Between the dawn of recorded music and my arbitrary cut-off year of 1974 there have been lots of independent record stores in the Twin Cities. Here’s an alphabetical list of some of them. Many images have come from the goofy ads in Hundred Flowers; many others come from Go Johnny Go. Also many thanks to everyone on Facebook for providing information and images! Please contact me with any additions, corrections, and especially stories about these crazy, wonderful record stores!
Aardvark Records, Central and Lowry, Minneapolis
The Acme Record Shop, 7 E 26th Street in Minneapolis. The store advertised in Hundred Flowers in 1971. Co-owner Bob Bader wrote to say:
I was one of the three original partners. We opened in January of 1971 (I was a high school senior). My partners were in their sophomore year at the U. It was a real learning experience for me to say the least. As I recall, it was the site of the original Wax Museum. Dan and Dave were the Wax owners. Nice guys. They moved over to Lake Street. One of my partners in the record shop was a partner in the Acme Film Society that was next door. They showed old movies on Friday and Sat nite for a buck a person. A lot of fun in cramped conditions. You had to be young and flexible to sit on the carpeted floor in there for 2 hours.
We used to run our 3 for $10 record sales once a month on a Friday and Saturday night to coincide with the Film Society movies. We moved a lot of records on those evenings but didn’t make much profit, maybe 25 cents a record, but we had fun and made a lot of friends. We sold many more used records than new. A used record in perfect condition, no scratches, would go for $1.90. I remember the best sellers that year for us were Carole King’s Tapestry, Rolling Stone’s Sticky Fingers and Rod Stewart’s Every Picture Tells a Story.
I used to close the store for 15 minutes in the evenings and run over to the Black Forest, that was a couple of doors down on 26th & Nicollet, and have a quick beer. Pretty exciting for a 17 year old kid. They never carded me probably because I was a regular. We were also regulars at Little Tijuana that was a couple of doors down 26th street. Their cook’s name was Smokey. A real nice guy.
We ran the store from January thru September of 1971 and sold out to a couple of friends so we could go to the U. I have no idea what they did with it after that.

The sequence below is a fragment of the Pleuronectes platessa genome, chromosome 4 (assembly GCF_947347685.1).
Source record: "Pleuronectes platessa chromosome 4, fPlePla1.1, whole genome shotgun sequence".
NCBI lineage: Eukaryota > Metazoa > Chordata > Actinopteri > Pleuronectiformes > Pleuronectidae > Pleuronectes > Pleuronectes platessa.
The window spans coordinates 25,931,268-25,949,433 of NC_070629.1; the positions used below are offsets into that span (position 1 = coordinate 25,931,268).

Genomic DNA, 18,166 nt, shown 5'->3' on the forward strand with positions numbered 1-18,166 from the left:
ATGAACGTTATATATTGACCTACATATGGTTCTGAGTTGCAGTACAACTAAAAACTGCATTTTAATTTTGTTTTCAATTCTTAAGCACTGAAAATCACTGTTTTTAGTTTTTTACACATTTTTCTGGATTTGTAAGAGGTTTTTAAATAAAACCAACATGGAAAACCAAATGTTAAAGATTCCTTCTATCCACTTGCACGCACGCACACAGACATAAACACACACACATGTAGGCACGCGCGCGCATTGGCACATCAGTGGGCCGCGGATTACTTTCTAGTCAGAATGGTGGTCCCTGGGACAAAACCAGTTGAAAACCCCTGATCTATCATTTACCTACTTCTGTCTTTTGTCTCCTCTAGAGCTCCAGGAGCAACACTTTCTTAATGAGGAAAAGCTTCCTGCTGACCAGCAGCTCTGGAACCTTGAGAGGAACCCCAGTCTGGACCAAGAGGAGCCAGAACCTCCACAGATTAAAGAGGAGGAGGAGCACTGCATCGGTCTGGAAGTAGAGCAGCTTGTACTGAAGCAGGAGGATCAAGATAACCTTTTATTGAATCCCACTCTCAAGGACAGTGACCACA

Bob’s lived out of the state for 30 years but still roots for the Vikings! Thanks for the info and memories, Bob!
Aliens – West 7th Street, St. Paul
Anderson’s Hi Fi, Hub Shopping Center, Richfield
Anomie, 9th and LaSalle, Minneapolis. As this ad from Hundred Flowers tells us, this (whatever) opened on June 16, 1970. Hopefully there were truly no busts!
Applause – Snelling and Ashland Avenues, St. Paul, various locations in Uptown, Minneapolis
Arcade Song Shop, 116 Loeb Arcade, 5th and Hennepin, Minneapolis. The Loeb Arcade was built in 1914 and demolished in 1967. James Lileks of the StarTribune calls it the original indoor shopping mall.
Backbeat Discs – 25th and Hennepin, Minneapolis; Ford Parkway and Cleveland Ave., St. Paul
Bassment – East Hennepin and 5th Street NE; Lake and Lyndale, Minneapolis
Boutell’s on Marquette and 5th Street in Minneapolis advertised a new phonograph put out by Brunswick in 1918. One innovation was Ultona, an all-record reproducer. Implied is that records of the time were not consistent and previously had required separate needles and even separate players. Price was $45 to $1,500. Unclear whether Boutell’s actually sold records as well.
Burk’s Music Shop, St. Paul in the 1950s:
- 12 West 6th Street at Wabasha/
- 400 Wabasha at Sixth
- 114 East 7th Street at Robert
Burk’s Records, 473 No. Snelling Ave., St. Paul
Campus Record Shop, Minneapolis
Cannabis, St. Paul: Rice Street and Arlington; Forest and Maryland
Capital Music Shop – Moved from 13 East 7th Street to 298 Wabasha, St. Paul, on November 22, 1923
The Chicago-Lake Records was in operation in early 1971 according to Hundred Flowers.
Cordelli’s, 7th and Broadway, St. Paul?
Country Comforts was included in an ad in a Fall 1972 Insider.
- Karmel Blvd.
- 617 West Lake Street
- 2901 Lyndale Ave. So.
Dee’s Record Center, Minneapolis
DISC AND NEEDLE
- 1439/1451 W. Lake Street at Hennepin, Minneapolis
- 5006 France Ave., Edina
The St. Louis Park High School Echo of March 18, 1953, included an ad for Disc & Needle: “You Can Always Get the Hits.”
Discount Records, 323 – 14th Ave. SE., Dinkytown.
Dixieland Record Heaven, 2227 E. 35th St., Minneapolis
DJ’s Music Emporium, Grand Ave. and Lake Street, Minneapolis
A chronology of Don Leary’s career is fraught with contradictory information, but here goes:
- Leary opened his first record store on Nicollet Island in 1931.
- In 1941 Homer Capehart Sr., sales manager of the Wurlitzer Co., asked him to put a few jukeboxes in Minneapolis establishments such as drug stores, ice-cream parlors, youth centers, and bars. Leary was able to place a new jukebox every week for Capehart.
- A 1943 ad indicates that the Nicollet Island store was called Don Leary’s Automatic Sales Co., selling “Everything from Bach to Boogie Woogie.”
- On October 23, 1947, St. Louis Park teens attended an Edina Teen Canteen at 50th and Wooddale, where there was something called a Disk Jockey Joggle with Leary as emcee. Apparently kids competed to be disk jockeys, with the grand prize winner to appear on Don Leary’s radio show.